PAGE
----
What’s holding you back? Whether it’s a belief that you’re not fit enough, not strong enough, not clever enough or simply not good enough, our beliefs can limit our growth and potential and define us as something we’re not.
Avidyā is one of the yogic kleśhas, usually translated to mean ignorance. The Sanskrit word ‘vidyā’ means wisdom or knowledge, and the ‘a’ in front represents the negative, the lack of, so when we discuss avidyā we are really talking about lack of wisdom or knowledge.
Now I don’t know about you, but ignorance is not something I like to think of myself as having. I like to read, always make sure I vote in elections, and in my field (that’ll be yoga then), always have my head stuck in a book. What about you? If someone implies that you are ignorant how would you respond?
Seeing Is Believing… Or Is It?
The word ignorant often comes hand-in-hand with words like stupid or idiotic, but this isn’t the case. Ignorance is a lack of knowledge, not a lack of information — heaven knows we have plenty of information.
“Real knowledge is to know the extent of one’s ignorance.”
In yogic terms, ignorance is what happens when we consider our perceptions and beliefs to be the truth. If we think that we are unlovable, not good enough, too fat, too poor, or whatever else we believe about ourselves, we risk seriously limiting our growth and potential as human beings.
In my teaching, I sometimes struggle with my preconceptions of what a yoga teacher should look like. Overloaded with images of beautiful bendy yoginis in advanced asana postures, I can easily fall into a trap of not feeling good enough. These beliefs are often formed at some point in the past, and perhaps they even served us for some time. Our yoga practice helps us move past this by pushing us to:
- Let go of the past.
- Resist the desire to live in the future.
- Stop making decisions today based on an assumption of what might happen tomorrow.
Reconnect With Your Body
It’s not just in our heads that we can become disconnected with the truth. I often see people move through a yoga sequence seemingly unaware of where their body is held in space. The first step for these people is to pay attention to where the body is in the present moment, and this is where the āsana work really comes into play.
Exploring our freedom and our limitations can be a very grounding, reassuring and sometimes intensely healing process. Used properly, yoga postures help us connect back into our bodies. That being said, it can be easy to get carried away push our bodies beyond their limits. Not only can this cause injury, but it is also a classical example of the ego (or asmitā, one of the other kleśhas) getting in the way of your yoga journey.
I have a friend who has a beautiful yoga practice: she is elegant, strong, flexible and dedicated. She once confessed to me that she was feeling exhausted, to which I suggested increasing her prānāyāma and meditation practice. She looked worried about the thought if not doing her daily āsana, but she wouldn’t be giving up her practice by not practising poses — there are another seven limbs of yoga!
An attachment to āsana is the same as an attachment to a negative thought or belief. Particularly with yoga, there may be times in our life that we can’t practice our usual āsana. Perhaps we break a leg, give birth, catch a flu… or are just plain exhausted! Does this mean yoga just stops for us? If our ignorance is telling us ‘I am so-and-so and I practice yoga six times a week without fail,’ this is as much of a delusion as ‘I am so-and-so and I am unlovable.’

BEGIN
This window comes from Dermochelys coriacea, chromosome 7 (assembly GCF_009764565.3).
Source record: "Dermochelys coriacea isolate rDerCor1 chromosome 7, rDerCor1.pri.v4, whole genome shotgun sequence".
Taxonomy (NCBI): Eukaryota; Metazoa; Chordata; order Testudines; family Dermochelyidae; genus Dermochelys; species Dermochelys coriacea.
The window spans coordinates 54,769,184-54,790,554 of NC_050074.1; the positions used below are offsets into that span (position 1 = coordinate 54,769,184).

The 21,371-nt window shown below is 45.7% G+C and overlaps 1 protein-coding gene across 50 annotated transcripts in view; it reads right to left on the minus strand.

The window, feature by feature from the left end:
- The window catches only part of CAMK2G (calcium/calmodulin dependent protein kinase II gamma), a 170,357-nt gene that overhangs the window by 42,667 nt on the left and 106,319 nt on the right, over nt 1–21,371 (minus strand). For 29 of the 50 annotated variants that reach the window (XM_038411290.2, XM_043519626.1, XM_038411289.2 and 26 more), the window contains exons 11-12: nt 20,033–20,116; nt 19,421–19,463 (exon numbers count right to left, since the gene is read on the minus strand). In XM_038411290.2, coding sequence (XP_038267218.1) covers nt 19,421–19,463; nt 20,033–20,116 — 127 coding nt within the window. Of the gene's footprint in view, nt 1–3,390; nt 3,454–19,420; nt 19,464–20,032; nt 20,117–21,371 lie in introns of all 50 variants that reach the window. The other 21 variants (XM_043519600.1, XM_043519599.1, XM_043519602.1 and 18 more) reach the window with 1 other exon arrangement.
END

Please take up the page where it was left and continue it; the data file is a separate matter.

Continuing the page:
The World Around Us
Ignorance is often the root cause of serious social ailments like racism, homophobia and other prejudices. Would these problems exist if we saw everyone as the same, and treated each other as we’d like to be treated? “Love thy neighbour,” the Bible simply stated. Although religion is often used to justify hate filled actions, this simple statement could be all we need to create happier, peaceful communities.
“We are all born ignorant, but one must work hard to remain stupid.”
~ Benjamin Franklin
To believe that the world is not in constant change is to be in avidyā. Climate change is a textbook example of ignorance in the world right now. As many people bury their heads in the sand in response to the dangerously scary changes we are causing our planet, our ignorance brings very scary consequences. The world is always changing – socially, politically, geographically, and to avoid avidyā, we need to stay aware of them.
Where Are You Experiencing Avidyā?
Let’s look back to the Yoga Sutras, where it all began:.
“Ignorance is regarding the impermanent as permanent, the impure as pure, the painful as pleasant and the non-Self as the Self.”
~ Sutra II:5
Although avidyā may seem to be everywhere, the solution in a way is simple. It’s about mindfully accepting that nothing – from the depths of grief to the height of happiness – is permanent. Approaching your yoga practice with a meditative attitude is essential, as is the willingness to be open, honest and kind towards yourself. Scary as it may be to imagine not being attached to happiness or joy, think of the freedom that comes from not being drawn into long fits of depression or worry. When we discover that our happiness lies in our connection to the world around us, the veil of avidyā is lifted, like clouds clearing on a grey day to reveal the sun.
As an exercise, take a moment to reflect. What happened today that you took as permanent? Perhaps the idea that you can practice a strong Vinyāsa Flow practice every single day? Perhaps you mistake being a yoga practitioner as a symbol for purity and goodness, thinking that surely you can’t get ill if you practice yoga? Or do you take your neediness for reassurance in a relationship as a symbol of love and commitment? Once you’ve found it, what will you choose to do to counteract it?